Plastic Makes Boy's Brains and Play Less Boyish? What Do Phthalates, Phallic Fears, and the Supreme Court All Have In Common?
Posted Dec 08 2009 8:03am
Phthalates in pregnancy feminize the developing male brain rendering boys less boyish.
So says University of Rochester researcher Shanna Swan who found women who had high levels of the chemical in their urine during pregnancy later reported their boys showed less masculine play.
But who cares...
Let's not waste too much time on that study - it's correlational in nature and riddled with methodological pot holes. And because I've just read Randy Olsen's Don't Be Such a Scientist, I'm not gonna bore you with the technical details.
Not when the back story on researcher Shanna Swan is so much juicier, so much more newsworthy, clearly what we science-minded people need to focus on if we're ever gonna patch up the poor science in the media let alone convince parents their children are not endangered by plastic.
Yes, the original fallacious and phallic phthalate study:
..Swan claimed that levels of certain phthalate metabolites in pregnant women correlated with a lower anogenital index in their male children (the AGI is a measurement of the distance from the anus to the base of the penis, divided by the weight at the time of measurement).
There wasn't a consensus as to what a normal range for AGI was in baby boys or whether it is significant, but there was evidence that a shorter AGI correlated with a slower rate of testicular descent in animals. When a National Institutes of Health expert panel later evaluated her study, it didn't find her evidence wholly convincing. All the babies in the study had normal genitalia with no sign of defects.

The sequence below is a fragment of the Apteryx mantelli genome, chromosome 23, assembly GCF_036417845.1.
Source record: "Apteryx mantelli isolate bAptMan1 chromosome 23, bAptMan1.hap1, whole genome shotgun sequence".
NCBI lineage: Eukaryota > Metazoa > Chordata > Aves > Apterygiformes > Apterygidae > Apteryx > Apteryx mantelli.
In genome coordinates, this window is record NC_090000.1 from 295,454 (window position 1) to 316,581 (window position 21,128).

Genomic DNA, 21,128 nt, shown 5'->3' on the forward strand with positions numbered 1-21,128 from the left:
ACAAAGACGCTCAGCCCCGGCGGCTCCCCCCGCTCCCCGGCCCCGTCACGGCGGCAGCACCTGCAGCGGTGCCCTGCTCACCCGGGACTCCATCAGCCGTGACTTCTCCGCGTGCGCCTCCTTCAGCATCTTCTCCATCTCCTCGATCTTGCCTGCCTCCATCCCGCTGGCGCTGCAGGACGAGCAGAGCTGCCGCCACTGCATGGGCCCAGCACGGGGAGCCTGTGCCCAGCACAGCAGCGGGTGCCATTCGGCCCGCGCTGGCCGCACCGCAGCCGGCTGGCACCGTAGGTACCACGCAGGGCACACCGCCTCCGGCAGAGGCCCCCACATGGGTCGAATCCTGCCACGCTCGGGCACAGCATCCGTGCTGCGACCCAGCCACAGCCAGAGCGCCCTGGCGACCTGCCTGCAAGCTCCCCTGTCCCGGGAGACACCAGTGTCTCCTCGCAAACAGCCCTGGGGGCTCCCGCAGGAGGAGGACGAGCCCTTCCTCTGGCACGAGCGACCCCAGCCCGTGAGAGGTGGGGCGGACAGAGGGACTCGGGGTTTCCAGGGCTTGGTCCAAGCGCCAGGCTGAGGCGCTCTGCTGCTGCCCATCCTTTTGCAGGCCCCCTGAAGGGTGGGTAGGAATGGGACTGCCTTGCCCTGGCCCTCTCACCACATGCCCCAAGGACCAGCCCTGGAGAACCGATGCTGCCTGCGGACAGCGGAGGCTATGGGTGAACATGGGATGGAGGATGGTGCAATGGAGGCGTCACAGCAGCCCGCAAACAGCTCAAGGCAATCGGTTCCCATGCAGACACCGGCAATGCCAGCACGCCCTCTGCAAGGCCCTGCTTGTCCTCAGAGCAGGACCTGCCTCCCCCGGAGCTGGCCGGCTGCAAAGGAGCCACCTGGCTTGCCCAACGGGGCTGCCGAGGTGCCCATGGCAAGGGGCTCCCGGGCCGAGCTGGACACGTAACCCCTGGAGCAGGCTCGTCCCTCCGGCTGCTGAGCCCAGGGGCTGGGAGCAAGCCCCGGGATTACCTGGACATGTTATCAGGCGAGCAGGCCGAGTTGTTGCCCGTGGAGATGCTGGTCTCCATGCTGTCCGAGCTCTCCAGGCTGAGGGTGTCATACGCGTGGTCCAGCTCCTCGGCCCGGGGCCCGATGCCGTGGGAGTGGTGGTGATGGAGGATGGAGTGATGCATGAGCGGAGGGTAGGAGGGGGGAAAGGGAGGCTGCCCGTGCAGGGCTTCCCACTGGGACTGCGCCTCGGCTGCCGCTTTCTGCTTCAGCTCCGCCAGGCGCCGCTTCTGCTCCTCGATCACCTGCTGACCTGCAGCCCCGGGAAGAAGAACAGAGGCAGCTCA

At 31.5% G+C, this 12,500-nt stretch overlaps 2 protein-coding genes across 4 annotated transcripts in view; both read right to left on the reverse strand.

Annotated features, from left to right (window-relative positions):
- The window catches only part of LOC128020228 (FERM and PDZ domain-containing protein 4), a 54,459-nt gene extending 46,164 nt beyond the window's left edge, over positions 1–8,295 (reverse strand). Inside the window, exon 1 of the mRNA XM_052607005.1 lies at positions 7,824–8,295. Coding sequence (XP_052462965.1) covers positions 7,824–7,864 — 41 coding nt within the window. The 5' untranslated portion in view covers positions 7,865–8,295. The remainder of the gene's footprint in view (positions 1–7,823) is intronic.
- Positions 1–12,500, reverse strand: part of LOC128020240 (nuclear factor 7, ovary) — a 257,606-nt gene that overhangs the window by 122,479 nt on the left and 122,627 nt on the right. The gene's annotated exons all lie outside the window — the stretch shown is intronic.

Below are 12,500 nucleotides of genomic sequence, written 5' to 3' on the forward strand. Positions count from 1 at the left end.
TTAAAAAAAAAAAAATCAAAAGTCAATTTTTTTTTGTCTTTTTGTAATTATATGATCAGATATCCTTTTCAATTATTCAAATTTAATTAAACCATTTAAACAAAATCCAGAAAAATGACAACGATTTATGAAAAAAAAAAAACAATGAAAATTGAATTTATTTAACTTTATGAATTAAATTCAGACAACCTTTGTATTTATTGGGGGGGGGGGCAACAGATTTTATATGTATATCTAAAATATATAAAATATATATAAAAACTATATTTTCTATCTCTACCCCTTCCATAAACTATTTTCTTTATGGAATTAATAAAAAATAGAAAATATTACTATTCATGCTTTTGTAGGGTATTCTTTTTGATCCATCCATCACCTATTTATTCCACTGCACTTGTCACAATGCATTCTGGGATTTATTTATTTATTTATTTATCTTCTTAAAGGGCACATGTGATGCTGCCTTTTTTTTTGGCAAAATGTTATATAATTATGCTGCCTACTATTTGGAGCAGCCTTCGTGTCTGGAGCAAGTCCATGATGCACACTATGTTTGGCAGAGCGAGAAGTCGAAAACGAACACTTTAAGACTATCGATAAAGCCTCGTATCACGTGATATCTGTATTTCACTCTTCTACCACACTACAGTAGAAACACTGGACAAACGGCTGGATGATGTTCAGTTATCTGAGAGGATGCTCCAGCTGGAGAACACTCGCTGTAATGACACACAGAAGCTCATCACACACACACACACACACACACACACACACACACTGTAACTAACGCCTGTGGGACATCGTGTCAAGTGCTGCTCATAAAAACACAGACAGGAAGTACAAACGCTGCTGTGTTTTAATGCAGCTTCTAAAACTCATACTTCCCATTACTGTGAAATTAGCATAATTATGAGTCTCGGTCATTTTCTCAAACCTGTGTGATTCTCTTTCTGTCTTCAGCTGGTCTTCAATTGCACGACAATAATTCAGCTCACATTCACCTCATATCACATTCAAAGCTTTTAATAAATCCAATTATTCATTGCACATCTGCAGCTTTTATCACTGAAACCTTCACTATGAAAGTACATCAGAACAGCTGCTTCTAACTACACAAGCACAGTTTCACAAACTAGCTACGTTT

The lack of penile imperfections didn't stop Swan from publicly declaring phthalates in utero cause genital malformations AND birth defects in boys. Human boys. Without any evidence! Well, in fact, with evidence suggesting the contrary. But of course that didn't stop the media and environmental activists (nor legislators) from proclaiming phthalates a dangerous toxin. And now said researcher is pushing more bad science and claiming she's got evidence that phthalates feminize the brain.
But that's not the end of our story. Swan also has testified as an expert witness in at least two court cases for plaintiffs claiming harm from toxic substance, one, an anti-nausea drug, the other, silicone breast implants. In both cases the courts actually invalidated her expert testimony. In fact, her scientific nonsense not only reached the Supreme Court (yes!) but troubled our Supreme Justices so much they decided to redefine what constituted good scientific testimony. Now that's impressive. Offending the Supreme Court with your lousy empirical arugments.
So of course that information went missing from the media coverage of Swan's latest phthalate study: